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Brent Noorda Sets the Record Straight
Thursday, April 07 2005 @ 11:35 AM EDT

When I was a little girl, around six or seven, I was cruel. I don't mean I intended to be, and maybe that is too big a word, but I was thoughtless. I'll give you an example. There was, in our neighborhood group of kids, one little girl who was mentally slow. And we all took delight in making fun of her. I was the ring leader.

I know. It's awful. But I always tell you the truth, and that is the truth.

One day, we were playing on the dead-end street I lived on, and there was construction going on. There was a hole in the ground of the alleyway, with a plank over the hole, with water and mud below.

I thought it would be fun and funny and take turns walking the plank, and the funny part was, I was sure that Betsy, the slower child, would not be able to do it.

Sure enough, when it was her turn, she gamely tried and fell into the mud, and started crying. We all burst out laughing.

A neighbor had a college-aged son, and he had a friend visiting that day, and he saw what we did. He didn't know us at all, but he spotted that I was the ringleader of the cruel fun, and he came and got down on my level and told me very clearly, looking straight into my eyes with sincerity, that when people act the way I did, others get hurt, not only physically, but their feelings hurt too, and he described what those feelings would be, like the Proverb, that says there exist companions who like to break one another to pieces. And he said I must never do anything like that again.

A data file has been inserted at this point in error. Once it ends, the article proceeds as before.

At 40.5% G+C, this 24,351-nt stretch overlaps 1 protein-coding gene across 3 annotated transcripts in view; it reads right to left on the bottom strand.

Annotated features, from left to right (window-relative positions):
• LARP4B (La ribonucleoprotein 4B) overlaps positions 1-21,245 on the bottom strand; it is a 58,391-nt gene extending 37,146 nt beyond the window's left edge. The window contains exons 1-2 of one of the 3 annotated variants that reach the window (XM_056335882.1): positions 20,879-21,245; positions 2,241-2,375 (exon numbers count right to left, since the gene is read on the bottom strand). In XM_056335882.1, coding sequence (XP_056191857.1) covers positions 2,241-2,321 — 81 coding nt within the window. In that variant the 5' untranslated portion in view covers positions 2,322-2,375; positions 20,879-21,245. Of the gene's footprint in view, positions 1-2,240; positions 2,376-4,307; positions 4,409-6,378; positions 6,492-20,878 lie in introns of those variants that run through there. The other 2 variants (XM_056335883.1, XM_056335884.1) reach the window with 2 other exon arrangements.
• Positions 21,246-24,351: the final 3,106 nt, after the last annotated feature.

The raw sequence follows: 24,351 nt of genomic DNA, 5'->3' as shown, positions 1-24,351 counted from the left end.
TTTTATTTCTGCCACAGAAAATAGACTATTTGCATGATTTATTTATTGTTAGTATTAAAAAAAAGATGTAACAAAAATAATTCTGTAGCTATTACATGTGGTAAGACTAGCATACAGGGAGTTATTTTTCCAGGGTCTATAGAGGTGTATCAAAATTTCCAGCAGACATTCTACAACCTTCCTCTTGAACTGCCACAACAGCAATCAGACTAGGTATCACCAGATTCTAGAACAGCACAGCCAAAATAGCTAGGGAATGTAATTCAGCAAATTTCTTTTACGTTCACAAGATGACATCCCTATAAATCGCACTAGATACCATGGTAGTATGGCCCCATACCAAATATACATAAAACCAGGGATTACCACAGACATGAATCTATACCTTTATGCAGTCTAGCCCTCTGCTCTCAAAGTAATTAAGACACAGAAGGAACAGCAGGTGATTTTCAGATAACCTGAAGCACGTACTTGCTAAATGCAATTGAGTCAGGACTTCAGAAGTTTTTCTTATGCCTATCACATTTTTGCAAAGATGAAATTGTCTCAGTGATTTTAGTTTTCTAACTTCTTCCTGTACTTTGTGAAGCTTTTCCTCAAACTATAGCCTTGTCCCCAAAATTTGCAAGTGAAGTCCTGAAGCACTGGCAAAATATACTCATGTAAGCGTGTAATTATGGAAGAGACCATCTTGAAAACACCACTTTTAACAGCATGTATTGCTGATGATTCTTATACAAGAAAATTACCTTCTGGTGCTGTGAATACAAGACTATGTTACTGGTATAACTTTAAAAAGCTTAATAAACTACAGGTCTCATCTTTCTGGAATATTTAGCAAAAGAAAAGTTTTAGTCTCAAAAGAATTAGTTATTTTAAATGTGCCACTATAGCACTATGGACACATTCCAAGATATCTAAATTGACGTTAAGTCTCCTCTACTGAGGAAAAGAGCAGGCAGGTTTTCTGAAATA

I never forgot that feeling or his eyes. It was like I had been hit by lightning, seeing his honest distress and having Betsy's feelings described for me. For whatever reason, I had never before thought of what the victim of my behavior might feel. Isn't that amazing? We're not born with empathy, I guess, or at least I wasn't, and someone had to teach it to me.

Anyway, that is how I learned empathy, and I will be forever grateful to George for explaining it to me. And he would be proud of me, I hope, because I never again in my life was knowingly cruel to anyone, thanks to a stranger who took the time to teach me that other people have feelings and that I can deeply affect them.

Sometimes when you are a public figure, people think you have no feelings, that they can say whatever they wish, and you just have to endure it. And when you had no intention of becoming a public figure, unlike Madonna who craved it, but instead end up willy nilly thrust into the public eye due to a lawsuit or some other event beyond your control, the sheer cruelty with which some pick you apart and assume the worst of your motives and goals is a real shock. I've experienced it myself to some degree, so I don't have to just imagine it. Something like that happened to Val Kreidel.

I received an email from Brent Noorda yesterday, asking if I would be willing to publish a statement from him, clarifying the record and defending his sister's memory.

When I read what he wrote, it brought tears to my eyes, because what happened can't be undone.

Here is Mr. Noorda's statement:

Much has been written about my sister, Val Kreidel, by those who never knew or met her. From following the media coverage, I can tell that most publications value journalistic standards and are concerned with reporting correct information. Others are in stark contrast when, in covering the same information, they seem to care more about drama and influencing the market than about truth and common decency.